On this week’s Amicus podcast, Dahlia Lithwick spoke with E. Jean Carroll, the plaintiff who successfully sued Donald Trump for sexual abuse and defamation in a Manhattan courtroom last week, and her attorney, Roberta Kaplan. In the interview, they discussed the trial and its aftermath, and why they have options for further legal action. Their conversation has been transcribed below; it has been lightly edited for clarity. (Disclosure: Lithwick is friends with both Carroll and Kaplan.)
Dahlia Lithwick: E. Jean, one of the lessons that I took from the trial? Your jury was six men, three women. Nary a Manhattan avocado toast eater among them. But they had no trouble believing a whole bunch of things that you were very coherently and aggressively saying about assault victims. Like “they don’t always scream.” They don’t all hotfoot it straight to the police station. They sometimes follow a man into changing room, and that doesn’t make them a whore.
In so many ways. I felt like your testimony upended decades, if not centuries, of ideas about how the storytelling has to go in a trial, to construct a “good victim.” When Virginia Heffernan and I talked to you right after the book came out [E. Jean’s allegations against Trump were first published in her book], you were really uncomfortable saying it was a rape. That you were a victim. You pushed hard on that in that conversation, and you’ve carried that all the way through. You just insisted that whatever that box was, you would not live in it. And that seemed to have gone all the way through the trial, and the jury seemed OK with that.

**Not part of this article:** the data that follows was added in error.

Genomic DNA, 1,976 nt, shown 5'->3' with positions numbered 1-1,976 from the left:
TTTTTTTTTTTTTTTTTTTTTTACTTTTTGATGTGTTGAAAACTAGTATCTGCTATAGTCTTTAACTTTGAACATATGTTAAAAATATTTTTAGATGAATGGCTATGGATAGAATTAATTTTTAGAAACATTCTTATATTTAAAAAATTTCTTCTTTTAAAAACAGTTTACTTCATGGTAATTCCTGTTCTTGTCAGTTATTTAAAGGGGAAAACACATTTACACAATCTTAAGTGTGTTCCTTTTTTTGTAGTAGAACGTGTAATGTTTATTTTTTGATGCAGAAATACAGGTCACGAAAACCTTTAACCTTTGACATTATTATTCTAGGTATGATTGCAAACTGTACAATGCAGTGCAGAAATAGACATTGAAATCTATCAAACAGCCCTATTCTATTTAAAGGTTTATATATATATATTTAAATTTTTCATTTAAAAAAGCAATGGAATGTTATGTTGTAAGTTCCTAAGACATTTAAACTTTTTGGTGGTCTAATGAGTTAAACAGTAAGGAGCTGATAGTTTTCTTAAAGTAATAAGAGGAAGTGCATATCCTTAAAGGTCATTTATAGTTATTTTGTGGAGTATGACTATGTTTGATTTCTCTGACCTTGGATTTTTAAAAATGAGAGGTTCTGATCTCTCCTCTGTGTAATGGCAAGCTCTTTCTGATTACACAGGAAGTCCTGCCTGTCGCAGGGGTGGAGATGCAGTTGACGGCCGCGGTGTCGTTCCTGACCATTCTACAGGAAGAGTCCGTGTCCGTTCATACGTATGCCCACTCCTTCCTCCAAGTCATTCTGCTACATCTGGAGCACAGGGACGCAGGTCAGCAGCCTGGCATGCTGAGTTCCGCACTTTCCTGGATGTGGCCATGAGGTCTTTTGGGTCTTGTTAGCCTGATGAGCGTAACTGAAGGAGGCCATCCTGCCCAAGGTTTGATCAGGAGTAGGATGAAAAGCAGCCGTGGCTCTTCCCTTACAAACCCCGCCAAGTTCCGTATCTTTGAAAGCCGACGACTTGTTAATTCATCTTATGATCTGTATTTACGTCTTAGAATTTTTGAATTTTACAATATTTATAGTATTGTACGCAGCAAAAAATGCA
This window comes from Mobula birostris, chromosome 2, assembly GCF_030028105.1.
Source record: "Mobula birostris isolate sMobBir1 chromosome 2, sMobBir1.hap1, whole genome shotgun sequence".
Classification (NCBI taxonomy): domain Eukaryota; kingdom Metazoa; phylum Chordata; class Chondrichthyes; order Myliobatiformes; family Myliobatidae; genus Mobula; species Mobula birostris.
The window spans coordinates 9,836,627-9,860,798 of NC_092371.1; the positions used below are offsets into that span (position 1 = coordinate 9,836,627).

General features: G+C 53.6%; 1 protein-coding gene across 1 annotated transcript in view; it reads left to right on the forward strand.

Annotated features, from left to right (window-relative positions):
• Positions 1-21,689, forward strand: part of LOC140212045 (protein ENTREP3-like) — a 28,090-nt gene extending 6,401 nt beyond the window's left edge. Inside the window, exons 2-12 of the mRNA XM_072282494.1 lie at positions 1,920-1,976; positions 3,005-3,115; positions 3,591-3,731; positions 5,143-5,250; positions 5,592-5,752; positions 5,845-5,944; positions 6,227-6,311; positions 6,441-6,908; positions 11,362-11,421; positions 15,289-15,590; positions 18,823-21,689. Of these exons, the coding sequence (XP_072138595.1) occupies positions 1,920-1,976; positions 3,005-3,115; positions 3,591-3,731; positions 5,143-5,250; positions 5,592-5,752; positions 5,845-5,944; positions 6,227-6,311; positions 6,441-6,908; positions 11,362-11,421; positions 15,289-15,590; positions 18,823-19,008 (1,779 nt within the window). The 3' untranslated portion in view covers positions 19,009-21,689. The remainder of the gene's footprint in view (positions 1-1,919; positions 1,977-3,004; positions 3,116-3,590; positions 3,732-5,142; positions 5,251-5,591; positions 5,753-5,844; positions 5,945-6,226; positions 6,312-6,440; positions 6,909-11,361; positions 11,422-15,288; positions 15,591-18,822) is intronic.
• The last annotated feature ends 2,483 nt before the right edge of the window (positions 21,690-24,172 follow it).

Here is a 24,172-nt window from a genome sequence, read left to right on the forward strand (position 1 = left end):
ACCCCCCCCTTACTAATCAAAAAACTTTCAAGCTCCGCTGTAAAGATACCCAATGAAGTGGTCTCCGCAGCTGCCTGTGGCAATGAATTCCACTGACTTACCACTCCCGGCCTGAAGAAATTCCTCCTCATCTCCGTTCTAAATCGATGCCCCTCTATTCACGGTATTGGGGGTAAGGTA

E. Jean Carroll: They heard me. Which to me was astonishing because I didn’t quite understand the process—the process where you sit in a chair, and a male peacock from the 17th Century comes and questions you for a day and a half. So I just said what happened. I didn’t sugarcoat anything. I just used regular, as we say, girl language. I’m still pretty amazed that the process worked. It just worked brilliantly.
Lithwick: It worked brilliantly. And I think for so many decades, [victims] have had to answer, why didn’t you cry? Why didn’t you scream? For you to say, “how dare you ask that?” and to prevail, must have felt like the ground shifting.